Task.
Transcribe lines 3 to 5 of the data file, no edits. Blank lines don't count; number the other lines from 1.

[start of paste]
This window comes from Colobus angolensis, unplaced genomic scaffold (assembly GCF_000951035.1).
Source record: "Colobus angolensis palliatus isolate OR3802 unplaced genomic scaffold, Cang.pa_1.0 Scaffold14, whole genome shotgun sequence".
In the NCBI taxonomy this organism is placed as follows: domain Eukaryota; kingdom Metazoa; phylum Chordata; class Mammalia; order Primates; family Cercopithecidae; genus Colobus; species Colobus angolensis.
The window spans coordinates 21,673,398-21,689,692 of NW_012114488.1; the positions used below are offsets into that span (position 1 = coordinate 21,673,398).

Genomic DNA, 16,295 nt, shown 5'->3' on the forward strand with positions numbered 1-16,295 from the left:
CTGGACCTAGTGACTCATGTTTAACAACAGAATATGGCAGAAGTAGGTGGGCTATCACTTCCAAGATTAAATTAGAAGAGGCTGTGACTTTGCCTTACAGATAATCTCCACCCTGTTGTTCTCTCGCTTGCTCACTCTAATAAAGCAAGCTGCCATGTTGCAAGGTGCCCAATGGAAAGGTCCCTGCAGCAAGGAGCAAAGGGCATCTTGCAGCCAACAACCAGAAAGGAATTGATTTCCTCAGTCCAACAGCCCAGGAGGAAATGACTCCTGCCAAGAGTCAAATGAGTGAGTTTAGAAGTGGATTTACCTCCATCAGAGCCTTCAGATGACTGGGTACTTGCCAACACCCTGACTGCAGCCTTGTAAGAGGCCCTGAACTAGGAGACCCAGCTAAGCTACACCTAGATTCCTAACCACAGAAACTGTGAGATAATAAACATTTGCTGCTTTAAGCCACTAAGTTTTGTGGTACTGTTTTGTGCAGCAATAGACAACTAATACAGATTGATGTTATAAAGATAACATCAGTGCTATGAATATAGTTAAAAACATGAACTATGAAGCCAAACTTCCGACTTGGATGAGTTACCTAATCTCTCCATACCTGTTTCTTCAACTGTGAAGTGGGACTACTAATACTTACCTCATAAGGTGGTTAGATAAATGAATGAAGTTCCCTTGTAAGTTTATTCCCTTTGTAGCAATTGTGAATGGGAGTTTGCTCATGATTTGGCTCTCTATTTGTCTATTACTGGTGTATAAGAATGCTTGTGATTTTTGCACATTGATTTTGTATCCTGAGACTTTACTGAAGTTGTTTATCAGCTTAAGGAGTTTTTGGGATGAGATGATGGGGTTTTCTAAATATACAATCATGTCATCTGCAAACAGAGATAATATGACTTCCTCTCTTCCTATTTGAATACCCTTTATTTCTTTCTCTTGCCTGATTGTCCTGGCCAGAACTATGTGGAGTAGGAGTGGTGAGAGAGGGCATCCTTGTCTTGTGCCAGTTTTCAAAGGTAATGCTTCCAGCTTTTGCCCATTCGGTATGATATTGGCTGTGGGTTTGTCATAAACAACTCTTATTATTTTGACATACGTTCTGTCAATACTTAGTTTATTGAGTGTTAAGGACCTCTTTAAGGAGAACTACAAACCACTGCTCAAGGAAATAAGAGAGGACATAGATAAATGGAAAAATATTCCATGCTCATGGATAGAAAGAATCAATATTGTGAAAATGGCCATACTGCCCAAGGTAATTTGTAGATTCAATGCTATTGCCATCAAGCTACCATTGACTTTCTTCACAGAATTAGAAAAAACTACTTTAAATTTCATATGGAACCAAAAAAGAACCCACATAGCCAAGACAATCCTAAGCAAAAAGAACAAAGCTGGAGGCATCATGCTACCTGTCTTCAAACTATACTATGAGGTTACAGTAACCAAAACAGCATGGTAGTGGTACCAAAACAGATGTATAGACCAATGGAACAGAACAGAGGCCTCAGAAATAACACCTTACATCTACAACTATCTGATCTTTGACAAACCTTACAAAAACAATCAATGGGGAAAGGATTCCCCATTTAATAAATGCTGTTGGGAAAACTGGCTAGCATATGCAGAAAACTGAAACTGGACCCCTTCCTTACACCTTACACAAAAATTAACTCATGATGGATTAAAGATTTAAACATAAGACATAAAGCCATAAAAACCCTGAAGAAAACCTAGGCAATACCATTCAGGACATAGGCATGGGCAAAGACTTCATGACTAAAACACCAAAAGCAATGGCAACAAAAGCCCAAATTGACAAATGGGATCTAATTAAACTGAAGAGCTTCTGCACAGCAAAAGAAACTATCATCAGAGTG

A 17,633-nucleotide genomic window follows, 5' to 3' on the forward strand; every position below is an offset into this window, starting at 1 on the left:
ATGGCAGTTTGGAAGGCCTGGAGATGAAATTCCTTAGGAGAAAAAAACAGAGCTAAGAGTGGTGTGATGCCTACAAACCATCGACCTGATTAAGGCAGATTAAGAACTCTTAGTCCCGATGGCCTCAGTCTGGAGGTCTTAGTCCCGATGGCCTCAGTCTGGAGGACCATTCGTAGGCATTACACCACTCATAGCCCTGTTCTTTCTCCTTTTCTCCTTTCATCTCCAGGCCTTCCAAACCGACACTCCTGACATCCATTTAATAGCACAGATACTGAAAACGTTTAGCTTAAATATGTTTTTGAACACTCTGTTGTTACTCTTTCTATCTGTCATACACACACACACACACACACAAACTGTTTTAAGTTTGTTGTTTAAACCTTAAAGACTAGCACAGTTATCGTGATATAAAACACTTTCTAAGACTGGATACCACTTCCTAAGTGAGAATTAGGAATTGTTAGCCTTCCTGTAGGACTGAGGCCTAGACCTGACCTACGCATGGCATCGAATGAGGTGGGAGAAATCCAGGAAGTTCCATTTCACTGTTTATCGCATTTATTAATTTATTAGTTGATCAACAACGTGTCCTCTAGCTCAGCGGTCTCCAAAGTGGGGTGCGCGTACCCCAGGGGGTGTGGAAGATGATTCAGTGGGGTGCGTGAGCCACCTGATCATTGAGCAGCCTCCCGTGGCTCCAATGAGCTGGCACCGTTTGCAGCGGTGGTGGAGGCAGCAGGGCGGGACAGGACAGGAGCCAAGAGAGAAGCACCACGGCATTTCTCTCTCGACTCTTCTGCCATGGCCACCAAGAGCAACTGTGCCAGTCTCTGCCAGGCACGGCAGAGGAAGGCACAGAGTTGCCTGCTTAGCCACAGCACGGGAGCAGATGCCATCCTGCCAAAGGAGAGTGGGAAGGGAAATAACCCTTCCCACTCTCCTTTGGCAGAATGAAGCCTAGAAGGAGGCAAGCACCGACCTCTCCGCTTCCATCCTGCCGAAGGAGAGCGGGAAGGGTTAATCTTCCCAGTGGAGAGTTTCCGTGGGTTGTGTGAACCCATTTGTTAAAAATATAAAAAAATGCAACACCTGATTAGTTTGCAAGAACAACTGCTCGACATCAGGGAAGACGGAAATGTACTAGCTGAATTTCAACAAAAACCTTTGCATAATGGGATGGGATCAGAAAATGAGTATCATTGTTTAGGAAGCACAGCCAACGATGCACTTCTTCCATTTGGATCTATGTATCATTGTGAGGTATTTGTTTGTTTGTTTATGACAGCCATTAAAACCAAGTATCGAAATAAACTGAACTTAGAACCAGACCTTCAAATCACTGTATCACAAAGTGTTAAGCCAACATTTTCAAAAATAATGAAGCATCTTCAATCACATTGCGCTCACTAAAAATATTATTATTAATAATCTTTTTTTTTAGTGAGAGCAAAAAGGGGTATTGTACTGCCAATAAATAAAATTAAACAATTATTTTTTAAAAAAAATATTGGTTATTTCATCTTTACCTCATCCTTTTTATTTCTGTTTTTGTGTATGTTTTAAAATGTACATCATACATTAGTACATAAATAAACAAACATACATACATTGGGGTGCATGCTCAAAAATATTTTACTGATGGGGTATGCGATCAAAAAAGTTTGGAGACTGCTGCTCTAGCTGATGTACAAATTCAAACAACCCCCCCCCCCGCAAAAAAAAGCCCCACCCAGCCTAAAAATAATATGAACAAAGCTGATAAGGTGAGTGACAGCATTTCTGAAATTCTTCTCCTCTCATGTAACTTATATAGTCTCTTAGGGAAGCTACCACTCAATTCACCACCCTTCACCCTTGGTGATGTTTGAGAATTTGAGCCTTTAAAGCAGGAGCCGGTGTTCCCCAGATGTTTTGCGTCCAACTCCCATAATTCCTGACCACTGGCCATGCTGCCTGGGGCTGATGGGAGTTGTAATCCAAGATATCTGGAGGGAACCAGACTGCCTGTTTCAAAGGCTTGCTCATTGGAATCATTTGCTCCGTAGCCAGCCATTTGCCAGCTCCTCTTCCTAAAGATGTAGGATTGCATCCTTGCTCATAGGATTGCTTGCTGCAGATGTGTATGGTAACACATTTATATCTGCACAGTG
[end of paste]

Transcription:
In the NCBI taxonomy this organism is placed as follows: domain Eukaryota; kingdom Metazoa; phylum Chordata; class Mammalia; order Primates; family Cercopithecidae; genus Colobus; species Colobus angolensis.
The window spans coordinates 21,673,398-21,689,692 of NW_012114488.1; the positions used below are offsets into that span (position 1 = coordinate 21,673,398).

Genomic DNA, 16,295 nt, shown 5'->3' on the forward strand with positions numbered 1-16,295 from the left: